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Ed Ruscha

(b. 1937)


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(1937– ).

Painter, draftsman, photographer, and printmaker. Since the 1970s a central contributor to recent interest in relationships between art, language, and meaning, he came to attention in the early 1960s with paintings related to pop art and photographs of banal subjects. The bright, cleanly executed, and sardonically witty paintings of this time, generally depicting gas stations, advertising billboards, or other aspects of commercial culture, celebrated their subjects' visual allure. Although also wryly conceived, the photographs drew attention to the monotony and conformity of mid-twentieth-century American life. Born in Omaha, Nebraska, Edward Joseph Ruscha grew up in Oklahoma City. In 1956 he left for Los Angeles and has since remained in the area. (Today he also maintains a residence in the eastern California desert.) Upon arrival, he enrolled at the Chouinard Art Institute (now the California Institute of the Arts). At the beginning of the 1960s, he developed his eye for precise layout while working as a graphic designer, initiated a serious engagement with photography during seven months of European travel, and abandoned his earlier abstract expressionist form of painting in favor of small collages demonstrating interest in the work of Jasper Johns and Robert Rauschenberg. In 1963 he published the first of sixteen unpretentious, mostly text-free, photographic books, each devoted to a single subject, such as gasoline stations, parking lots, or swimming pools. The fifty-some accordion foldout panels of Every Building on the Sunset Strip (1966) remains among the best known. Indebted to his admiration for Walker Evans, individual photographs recall casual snapshots, but the series format enhances their impact. Recording predetermined sequences of items, his conceptual approach shunned choices based on aesthetic or personal meaning. On the other hand, although they present similar subjects, his boldly designed paintings of the time emphasize artistic decision-making in their abstraction of observed forms. By the late 1960s calligraphy, along with the typography of signage that appeared in his paintings and photographs, stimulated creative approaches to representing words or phrases in exquisitely crafted drawings, often in unconventional media such as gunpowder, coffee, or Pepto-Bismol. For the Venice Biennale in 1970 he produced his only installation, Chocolate Room (Museum of Contemporary Art, Los Angeles), featuring shinglelike—and fragrant—chocolate silkscreens completely covering the walls of a room. Later paintings and drawings investigate varied formal and thematic concerns but nearly always focus on language or its exclusion. In the 1970s he also made films, and he has editioned prints throughout his career. His mural for the Miami-Dade County Public Library (1985) aptly foregrounds a line from Shakespeare's Hamlet: “Words without thoughts never to Heaven go.” In 2005 his work alone represented the United States at the Venice Biennale. Edited by Alexandra Schwartz, Leave Any Information at the Signal: Writings, Interviews, Bits, Pages (2002) constructs an autobiography from fragments.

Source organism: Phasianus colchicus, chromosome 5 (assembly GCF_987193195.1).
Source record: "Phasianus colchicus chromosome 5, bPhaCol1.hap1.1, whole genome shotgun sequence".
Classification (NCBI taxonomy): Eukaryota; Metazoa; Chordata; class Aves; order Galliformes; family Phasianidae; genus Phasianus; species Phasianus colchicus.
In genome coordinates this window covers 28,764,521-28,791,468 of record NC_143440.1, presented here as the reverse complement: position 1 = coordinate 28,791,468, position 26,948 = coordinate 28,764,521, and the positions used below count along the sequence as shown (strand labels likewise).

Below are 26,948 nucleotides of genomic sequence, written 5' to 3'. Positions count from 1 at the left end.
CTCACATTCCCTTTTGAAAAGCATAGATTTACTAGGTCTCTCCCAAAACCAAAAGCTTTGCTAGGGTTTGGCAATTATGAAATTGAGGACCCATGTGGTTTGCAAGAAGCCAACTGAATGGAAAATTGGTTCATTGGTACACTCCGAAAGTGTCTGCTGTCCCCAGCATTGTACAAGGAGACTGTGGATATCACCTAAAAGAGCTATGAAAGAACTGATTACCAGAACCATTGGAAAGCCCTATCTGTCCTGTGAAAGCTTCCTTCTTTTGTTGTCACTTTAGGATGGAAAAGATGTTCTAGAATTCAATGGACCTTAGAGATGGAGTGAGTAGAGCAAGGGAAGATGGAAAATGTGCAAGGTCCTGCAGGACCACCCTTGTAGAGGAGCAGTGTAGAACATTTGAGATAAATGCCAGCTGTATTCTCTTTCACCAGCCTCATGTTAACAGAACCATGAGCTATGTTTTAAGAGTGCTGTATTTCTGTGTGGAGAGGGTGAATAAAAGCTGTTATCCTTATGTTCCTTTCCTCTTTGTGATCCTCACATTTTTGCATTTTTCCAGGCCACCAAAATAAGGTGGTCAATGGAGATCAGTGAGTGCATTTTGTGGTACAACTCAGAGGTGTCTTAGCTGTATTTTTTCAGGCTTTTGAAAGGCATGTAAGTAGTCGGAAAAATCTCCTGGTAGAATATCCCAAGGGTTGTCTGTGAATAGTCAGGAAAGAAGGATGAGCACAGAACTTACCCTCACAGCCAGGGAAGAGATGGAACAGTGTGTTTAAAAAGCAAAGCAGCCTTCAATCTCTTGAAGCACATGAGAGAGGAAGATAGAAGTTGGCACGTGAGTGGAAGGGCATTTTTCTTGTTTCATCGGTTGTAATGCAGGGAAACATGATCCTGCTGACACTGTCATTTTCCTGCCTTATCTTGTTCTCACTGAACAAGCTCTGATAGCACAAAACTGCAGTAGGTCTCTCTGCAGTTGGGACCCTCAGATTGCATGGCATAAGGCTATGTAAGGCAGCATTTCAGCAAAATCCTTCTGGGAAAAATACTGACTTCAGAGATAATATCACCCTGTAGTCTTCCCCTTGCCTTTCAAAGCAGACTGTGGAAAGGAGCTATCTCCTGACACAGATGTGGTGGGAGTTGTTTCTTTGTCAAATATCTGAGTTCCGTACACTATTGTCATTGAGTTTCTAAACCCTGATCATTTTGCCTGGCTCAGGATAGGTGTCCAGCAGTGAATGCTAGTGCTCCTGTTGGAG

Subjects: Art.


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